It is unfortunate that self reliance” is being mistaken as self sufficiency”. They are different things. It is possible to be self-reliant, but impossible to be self sufficient in the modern world. For all my life-long admiration of Mahatma Gandhi, I think his idea of a retreat into self-sufficient village republics, turning our back on modernity, technology and the world, was both impractical and harmful to the national interest. True self reliance comes from wealth: the greater our per-capita income, the greater our self-reliance. The United States is self-reliant not because it makes everything within its borders, but because it can purchase or make everything that it wants, and more. So raising incomes, in other words boosting growth, is the surest path to self reliance.

Reducing dependence on imports from China or fuel from West Asia doesn’t mean trying to make everything in India, even if it were possible. Rather, it means diversifying the sources of those imports. It also means working with like-minded nations and shaping the international trading system in a manner that reduces catastrophic risks and geopolitical coercion. Such an approach would not only promote India’s growth, development and self-reliance, but also strengthen India’s hand in international relations. If, however, India insulates itself from world trade, our relative value as an economic partner will decline.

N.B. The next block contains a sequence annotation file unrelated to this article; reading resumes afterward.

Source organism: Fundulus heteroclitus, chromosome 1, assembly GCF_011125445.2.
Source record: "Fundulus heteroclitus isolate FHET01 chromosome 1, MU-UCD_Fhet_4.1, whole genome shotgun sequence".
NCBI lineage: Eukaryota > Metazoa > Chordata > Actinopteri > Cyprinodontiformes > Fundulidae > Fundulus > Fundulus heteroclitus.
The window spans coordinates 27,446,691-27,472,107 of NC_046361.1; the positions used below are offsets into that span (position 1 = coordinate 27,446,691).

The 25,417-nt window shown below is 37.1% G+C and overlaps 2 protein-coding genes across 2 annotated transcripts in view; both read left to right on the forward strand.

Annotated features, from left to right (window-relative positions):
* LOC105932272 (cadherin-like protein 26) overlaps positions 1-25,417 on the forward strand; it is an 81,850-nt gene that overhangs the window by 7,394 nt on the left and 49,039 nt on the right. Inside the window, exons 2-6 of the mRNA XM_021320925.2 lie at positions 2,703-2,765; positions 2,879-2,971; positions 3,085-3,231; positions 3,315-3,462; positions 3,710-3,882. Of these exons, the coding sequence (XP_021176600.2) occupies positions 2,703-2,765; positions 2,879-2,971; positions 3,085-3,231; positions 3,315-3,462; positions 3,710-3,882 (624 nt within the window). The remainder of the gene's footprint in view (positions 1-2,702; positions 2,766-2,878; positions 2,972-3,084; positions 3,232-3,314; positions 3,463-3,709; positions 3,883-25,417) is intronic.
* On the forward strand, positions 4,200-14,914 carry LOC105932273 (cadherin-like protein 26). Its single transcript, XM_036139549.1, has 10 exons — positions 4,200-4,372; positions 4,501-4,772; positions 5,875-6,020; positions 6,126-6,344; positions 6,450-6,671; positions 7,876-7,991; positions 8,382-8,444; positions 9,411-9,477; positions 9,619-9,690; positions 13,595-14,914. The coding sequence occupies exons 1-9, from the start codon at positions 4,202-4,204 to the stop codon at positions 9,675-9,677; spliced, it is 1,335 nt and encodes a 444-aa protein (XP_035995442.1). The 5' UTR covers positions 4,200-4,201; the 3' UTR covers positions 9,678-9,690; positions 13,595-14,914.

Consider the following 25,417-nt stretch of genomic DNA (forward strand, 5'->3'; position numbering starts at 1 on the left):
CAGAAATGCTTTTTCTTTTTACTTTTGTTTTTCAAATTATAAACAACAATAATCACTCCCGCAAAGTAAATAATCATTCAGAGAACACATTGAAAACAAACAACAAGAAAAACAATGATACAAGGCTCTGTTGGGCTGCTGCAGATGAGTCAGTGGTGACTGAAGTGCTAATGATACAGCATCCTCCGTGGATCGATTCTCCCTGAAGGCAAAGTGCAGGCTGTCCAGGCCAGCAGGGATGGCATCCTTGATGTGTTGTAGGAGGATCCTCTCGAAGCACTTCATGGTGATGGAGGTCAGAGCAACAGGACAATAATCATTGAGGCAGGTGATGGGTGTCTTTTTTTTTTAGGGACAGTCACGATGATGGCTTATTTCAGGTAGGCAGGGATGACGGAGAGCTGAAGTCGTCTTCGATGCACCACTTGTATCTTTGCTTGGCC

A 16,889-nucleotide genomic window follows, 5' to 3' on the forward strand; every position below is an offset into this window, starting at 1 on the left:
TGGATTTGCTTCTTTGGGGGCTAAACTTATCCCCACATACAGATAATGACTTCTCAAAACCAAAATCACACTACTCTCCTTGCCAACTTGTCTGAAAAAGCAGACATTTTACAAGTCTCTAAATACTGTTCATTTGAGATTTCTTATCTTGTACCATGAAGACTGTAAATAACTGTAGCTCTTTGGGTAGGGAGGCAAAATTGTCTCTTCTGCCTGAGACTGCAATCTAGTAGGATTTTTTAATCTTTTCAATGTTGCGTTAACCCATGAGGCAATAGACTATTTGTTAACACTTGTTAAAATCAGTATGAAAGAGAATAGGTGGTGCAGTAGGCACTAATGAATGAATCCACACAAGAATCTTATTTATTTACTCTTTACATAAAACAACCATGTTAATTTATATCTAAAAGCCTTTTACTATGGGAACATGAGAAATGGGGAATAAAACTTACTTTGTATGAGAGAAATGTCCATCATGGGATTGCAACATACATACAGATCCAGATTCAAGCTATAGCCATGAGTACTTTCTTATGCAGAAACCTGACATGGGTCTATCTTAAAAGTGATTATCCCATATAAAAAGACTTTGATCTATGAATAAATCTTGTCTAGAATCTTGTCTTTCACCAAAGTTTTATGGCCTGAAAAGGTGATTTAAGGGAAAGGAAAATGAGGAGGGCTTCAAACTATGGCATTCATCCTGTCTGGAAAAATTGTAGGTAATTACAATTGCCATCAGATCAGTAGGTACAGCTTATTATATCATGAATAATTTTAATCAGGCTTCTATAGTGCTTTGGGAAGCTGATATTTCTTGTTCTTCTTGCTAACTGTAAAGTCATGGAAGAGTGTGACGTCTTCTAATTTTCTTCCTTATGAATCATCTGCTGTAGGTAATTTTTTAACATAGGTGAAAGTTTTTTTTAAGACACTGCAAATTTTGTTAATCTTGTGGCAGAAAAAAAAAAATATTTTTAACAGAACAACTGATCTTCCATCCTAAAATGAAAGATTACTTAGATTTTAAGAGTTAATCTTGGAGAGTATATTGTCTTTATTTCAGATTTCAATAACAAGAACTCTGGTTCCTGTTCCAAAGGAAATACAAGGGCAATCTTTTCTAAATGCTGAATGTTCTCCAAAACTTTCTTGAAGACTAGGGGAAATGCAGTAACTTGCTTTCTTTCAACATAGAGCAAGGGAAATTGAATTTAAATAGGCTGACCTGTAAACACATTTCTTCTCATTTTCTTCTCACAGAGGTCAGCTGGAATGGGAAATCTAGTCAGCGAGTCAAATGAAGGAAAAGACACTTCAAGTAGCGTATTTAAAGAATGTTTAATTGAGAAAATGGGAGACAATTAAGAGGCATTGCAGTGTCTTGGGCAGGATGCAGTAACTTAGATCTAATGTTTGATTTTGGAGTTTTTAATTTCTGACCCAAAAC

That’s the geo-economics. On the geopolitical front, as much as we can justify our reluctance to side with the United States in the Indo-Pacific theatre against China on grounds of either strategic autonomy or prudence, Washington and East Asian countries could recognize the limits of India as a counter-weight to China. To the extent that New Delhi recedes in importance in the pursuit of their interests, they will be less inclined to back India’s foreign policy positions.

There are some concerns in New Delhi over whether a Joe Biden administration—if elected in November—will take a softer line on China and a harder one against India. Such a view tends to ignore our own agency. If we reduce the common ground, then the differences will become relatively more important regardless of who is in office.

India must resist the forces of de-globalization and lead the charge for a new, more balanced international economic order. The openness that we seek in the global economy must start at home.